MICHAEL SWEET And CHRIS JERICHO Criticize Democrat Pastor For Ending Congressional Prayer With 'Amen And Awoman'

MICHAEL SWEET And CHRIS JERICHO Criticize Democrat Pastor For Ending Congressional Prayer With 'Amen And Awoman'

STRYPER's Michael Sweet and FOZZY's Chris Jericho have criticized a U.S. Congressman's "light-hearted" attempt to be inclusive on Sunday, when he wrapped up a prayer in the House of Representatives with the words "Amen and awomen," saying it was "a perfect example of going way too far."

Missouri Rep. Emanuel Cleaver, a United Methodist pastor from Kansas City, delivered the opening prayer for the 117th Congress and ended it by saying, "We ask it in the name of the monotheistic God, Brahma, and 'god' known by many names, by many different faiths. Amen and awoman."

The word "Amen" comes from the Hebrew language, in which it means "certainty," "truth" and "so be it," according to the etymology explained in various dictionaries.

Earlier today, Sweet took to his Instagram to share the headline "Democrat's opening prayer ends with 'amen and a-woman'', and he included the following message: "As we should fight for ALL rights and respect ALL people, we should also respect the dictionary.

"'Amen' has nothing to do with gender, it simply means 'so be it'. That's the definition.

"Adding 'a-women' to the end of a prayer is a perfect example of going way too far. What do you think?"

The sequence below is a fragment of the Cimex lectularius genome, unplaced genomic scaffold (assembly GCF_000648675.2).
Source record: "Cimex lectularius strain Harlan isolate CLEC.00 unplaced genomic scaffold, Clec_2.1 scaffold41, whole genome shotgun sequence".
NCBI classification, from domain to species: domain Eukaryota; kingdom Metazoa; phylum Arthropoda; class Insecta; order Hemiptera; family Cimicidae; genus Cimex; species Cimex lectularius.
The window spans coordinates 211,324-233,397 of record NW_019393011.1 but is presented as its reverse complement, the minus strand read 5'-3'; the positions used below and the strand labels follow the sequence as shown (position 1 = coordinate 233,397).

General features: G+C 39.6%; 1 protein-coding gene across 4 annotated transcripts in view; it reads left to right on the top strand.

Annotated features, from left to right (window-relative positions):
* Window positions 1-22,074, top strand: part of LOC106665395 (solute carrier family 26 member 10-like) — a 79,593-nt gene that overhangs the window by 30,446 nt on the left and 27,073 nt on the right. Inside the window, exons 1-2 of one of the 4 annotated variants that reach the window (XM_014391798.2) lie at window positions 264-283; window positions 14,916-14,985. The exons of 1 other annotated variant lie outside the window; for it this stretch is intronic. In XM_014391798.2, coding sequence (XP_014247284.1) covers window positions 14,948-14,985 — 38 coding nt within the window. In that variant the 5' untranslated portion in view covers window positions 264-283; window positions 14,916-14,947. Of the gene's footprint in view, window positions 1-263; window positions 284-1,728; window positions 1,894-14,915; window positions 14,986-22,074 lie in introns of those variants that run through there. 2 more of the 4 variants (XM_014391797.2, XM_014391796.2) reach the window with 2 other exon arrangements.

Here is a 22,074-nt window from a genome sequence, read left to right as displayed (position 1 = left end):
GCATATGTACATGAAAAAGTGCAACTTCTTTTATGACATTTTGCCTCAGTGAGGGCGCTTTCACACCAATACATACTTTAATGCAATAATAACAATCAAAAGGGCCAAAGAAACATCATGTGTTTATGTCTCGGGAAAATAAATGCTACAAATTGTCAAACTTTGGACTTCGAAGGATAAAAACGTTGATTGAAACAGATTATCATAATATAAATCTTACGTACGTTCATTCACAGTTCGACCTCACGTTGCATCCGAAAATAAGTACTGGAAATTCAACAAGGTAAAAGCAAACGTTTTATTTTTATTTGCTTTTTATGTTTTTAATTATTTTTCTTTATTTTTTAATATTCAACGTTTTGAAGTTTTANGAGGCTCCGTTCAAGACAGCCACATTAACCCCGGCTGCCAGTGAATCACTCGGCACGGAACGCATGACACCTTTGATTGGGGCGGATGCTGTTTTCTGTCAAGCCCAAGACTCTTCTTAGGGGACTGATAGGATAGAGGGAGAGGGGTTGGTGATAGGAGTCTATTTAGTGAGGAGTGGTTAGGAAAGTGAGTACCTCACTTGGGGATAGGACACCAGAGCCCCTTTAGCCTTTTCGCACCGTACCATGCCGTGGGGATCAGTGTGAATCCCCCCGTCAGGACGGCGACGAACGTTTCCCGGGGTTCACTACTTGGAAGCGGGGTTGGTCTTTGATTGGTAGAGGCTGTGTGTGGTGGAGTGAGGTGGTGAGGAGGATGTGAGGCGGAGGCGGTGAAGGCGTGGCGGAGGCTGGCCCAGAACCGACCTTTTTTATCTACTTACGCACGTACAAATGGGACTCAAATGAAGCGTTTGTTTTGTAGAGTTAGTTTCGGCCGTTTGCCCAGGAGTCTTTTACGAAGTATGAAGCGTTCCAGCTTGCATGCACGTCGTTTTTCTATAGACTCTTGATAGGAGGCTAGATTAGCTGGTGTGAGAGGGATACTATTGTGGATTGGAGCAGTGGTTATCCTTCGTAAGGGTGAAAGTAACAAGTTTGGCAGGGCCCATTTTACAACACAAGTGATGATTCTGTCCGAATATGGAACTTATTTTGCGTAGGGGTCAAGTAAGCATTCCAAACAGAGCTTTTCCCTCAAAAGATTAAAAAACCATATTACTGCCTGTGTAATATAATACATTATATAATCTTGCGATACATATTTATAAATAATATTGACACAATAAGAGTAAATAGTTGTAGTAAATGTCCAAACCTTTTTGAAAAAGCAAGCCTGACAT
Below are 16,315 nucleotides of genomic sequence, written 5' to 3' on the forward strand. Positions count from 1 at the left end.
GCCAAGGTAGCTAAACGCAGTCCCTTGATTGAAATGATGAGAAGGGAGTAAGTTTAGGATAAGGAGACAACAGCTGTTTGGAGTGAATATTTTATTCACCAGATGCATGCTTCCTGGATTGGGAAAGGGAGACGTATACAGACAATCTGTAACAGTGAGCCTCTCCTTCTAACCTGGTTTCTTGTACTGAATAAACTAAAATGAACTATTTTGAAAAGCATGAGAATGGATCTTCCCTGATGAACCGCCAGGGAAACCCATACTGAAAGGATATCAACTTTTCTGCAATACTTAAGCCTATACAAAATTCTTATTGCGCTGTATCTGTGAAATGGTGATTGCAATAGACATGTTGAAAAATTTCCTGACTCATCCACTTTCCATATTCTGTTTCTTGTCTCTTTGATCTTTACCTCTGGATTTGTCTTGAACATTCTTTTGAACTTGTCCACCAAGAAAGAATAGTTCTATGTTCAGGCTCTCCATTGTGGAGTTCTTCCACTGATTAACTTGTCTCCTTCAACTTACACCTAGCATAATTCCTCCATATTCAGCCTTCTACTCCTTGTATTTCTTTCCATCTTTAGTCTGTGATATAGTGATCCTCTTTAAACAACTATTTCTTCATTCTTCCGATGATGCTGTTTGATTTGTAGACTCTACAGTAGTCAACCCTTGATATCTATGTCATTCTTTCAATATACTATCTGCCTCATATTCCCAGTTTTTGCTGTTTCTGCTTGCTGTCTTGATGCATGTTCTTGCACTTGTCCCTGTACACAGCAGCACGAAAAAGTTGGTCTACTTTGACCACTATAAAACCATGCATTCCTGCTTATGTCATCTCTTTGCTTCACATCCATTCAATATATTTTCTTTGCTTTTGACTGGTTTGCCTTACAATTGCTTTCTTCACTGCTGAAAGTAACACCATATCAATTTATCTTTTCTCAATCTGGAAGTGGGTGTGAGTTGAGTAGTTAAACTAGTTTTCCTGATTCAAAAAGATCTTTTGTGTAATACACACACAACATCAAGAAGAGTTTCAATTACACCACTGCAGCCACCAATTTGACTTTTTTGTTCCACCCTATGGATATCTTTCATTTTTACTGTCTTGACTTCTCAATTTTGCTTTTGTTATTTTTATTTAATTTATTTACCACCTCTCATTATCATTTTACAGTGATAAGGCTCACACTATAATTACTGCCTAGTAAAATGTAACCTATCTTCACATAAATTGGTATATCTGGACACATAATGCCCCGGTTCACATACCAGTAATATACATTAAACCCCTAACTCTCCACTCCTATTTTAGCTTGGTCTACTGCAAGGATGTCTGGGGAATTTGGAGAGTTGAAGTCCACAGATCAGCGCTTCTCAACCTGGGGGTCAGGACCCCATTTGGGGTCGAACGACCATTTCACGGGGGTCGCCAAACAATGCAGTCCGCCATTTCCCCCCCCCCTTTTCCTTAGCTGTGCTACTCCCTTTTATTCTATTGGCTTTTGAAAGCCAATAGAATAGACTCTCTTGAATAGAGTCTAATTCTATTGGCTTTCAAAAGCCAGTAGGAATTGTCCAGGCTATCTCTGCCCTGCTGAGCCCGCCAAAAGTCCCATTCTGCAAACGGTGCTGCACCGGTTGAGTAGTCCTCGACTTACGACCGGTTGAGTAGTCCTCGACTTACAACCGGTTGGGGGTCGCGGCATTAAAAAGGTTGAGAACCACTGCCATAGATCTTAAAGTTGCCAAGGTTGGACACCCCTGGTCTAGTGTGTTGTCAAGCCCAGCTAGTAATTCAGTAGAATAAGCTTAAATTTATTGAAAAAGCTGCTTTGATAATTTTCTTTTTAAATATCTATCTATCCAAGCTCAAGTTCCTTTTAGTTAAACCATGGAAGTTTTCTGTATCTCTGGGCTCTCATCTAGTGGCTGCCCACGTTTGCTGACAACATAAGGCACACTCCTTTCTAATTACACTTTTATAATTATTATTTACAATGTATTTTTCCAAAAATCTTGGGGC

A number of people weighed in with their opinions, including Jericho, who wrote simply: "Agreed".

Several Republican lawmakers took to Twitter to slam Cleaver for the ending, with one calling Cleaver's prayer "Political Correctness gone way off the rails." Former Speaker of the House Newt Gingrich called it "radical madness," while Donald Trump, Jr. poked fun at the episode, tweeting, "Awoman, Amen, and a Priest Walk into a bar..."

Cleaver told Snopes the pun was meant to underscore the fact that there is a record number of women serving in the new Congress and a first female chaplain of the House of Representatives.

"I am deeply disappointed that my prayer has been misinterpreted and misconstrued by some to fit a narrative that stokes resentment and greater division among portions of our population," he said in a statement. "I believe prayers to be a personal conversation between El Shaddai and the invocator. With this conversation, in the presence of the 117th House of Representatives, I concluded with a light-hearted pun in recognition of the record number of women who will be representing the American people in Congress during this term as well as in recognition of the first female Chaplain of the House of Representatives whose service commenced this week. I personally find these historic occasions to be blessings from God for which I am grateful.

"Rather than reflecting on my faithful requests for community healing and reversion from our increasingly tribal tendencies, it appears that some have latched on to the final word of this conversation in an attempt to twist my message to God and demean me personally," he continued. "In doing so, they have proven one point of my greater message — that we are all 'soiled by selfishness, perverted by prejudice and inveigled by ideology…'"


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